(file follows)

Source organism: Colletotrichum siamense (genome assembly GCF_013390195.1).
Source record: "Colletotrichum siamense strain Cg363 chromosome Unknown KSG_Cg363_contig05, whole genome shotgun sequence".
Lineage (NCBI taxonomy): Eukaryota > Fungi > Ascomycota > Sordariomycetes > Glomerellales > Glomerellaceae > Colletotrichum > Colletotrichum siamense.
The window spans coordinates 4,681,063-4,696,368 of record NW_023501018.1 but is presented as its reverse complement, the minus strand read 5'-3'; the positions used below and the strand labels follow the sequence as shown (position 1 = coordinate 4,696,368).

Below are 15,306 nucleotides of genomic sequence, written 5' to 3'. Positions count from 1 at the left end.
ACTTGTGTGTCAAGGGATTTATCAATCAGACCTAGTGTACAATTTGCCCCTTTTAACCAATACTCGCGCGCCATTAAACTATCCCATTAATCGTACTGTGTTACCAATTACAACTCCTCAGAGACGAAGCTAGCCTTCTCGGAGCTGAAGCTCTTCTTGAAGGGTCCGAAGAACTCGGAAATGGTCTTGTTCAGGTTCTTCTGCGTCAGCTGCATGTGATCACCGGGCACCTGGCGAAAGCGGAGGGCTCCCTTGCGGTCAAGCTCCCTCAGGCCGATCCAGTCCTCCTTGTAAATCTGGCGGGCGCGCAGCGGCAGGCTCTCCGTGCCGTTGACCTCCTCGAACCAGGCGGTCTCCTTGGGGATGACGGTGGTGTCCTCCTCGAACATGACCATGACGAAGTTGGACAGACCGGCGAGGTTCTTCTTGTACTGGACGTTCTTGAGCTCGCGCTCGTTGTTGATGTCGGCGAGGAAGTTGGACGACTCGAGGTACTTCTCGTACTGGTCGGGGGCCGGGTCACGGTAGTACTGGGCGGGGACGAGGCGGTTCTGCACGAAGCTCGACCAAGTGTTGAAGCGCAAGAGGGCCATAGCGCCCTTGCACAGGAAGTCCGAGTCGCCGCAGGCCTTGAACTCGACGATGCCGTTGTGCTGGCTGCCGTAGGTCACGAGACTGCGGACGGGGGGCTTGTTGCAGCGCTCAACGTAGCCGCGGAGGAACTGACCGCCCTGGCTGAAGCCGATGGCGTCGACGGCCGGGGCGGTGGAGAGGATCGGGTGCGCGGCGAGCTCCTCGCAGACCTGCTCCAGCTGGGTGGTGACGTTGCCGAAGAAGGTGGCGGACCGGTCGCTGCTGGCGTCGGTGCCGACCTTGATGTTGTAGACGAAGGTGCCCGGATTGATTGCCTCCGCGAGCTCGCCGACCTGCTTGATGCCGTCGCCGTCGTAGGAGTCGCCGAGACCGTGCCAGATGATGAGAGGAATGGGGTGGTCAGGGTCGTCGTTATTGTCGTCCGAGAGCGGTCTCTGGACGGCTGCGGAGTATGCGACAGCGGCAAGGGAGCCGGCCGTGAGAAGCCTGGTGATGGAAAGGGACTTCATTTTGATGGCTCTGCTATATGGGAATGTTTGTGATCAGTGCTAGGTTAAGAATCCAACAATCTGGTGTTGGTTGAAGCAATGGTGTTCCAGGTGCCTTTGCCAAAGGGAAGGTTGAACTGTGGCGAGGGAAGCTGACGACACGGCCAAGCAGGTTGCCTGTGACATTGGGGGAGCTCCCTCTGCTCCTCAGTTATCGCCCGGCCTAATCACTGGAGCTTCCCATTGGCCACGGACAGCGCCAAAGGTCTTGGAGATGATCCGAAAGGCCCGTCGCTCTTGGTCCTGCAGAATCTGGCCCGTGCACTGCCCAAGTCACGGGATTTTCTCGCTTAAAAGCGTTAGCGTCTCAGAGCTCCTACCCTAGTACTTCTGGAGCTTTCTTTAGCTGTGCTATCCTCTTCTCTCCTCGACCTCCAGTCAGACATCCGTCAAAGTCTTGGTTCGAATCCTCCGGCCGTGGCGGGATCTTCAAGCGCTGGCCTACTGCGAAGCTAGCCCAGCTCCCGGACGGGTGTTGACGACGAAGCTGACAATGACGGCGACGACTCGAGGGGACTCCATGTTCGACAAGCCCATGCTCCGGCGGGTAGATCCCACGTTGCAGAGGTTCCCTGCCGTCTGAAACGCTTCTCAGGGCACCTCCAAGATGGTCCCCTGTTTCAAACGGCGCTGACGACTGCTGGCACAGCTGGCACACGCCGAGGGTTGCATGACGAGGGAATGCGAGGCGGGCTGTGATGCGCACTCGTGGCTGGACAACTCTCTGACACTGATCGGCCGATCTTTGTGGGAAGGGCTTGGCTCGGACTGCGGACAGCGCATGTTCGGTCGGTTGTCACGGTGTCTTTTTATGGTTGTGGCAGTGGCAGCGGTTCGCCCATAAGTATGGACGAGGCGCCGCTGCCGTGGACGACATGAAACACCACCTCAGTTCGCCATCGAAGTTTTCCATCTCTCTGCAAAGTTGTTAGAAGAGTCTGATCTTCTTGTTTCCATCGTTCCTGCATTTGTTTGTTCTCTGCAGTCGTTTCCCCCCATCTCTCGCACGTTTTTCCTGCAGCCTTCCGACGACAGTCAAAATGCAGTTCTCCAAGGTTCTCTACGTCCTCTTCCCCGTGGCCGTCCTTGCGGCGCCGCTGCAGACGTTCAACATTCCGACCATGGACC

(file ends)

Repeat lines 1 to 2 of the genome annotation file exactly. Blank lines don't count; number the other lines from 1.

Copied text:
Source organism: Colletotrichum siamense (genome assembly GCF_013390195.1).
Source record: "Colletotrichum siamense strain Cg363 chromosome Unknown KSG_Cg363_contig05, whole genome shotgun sequence".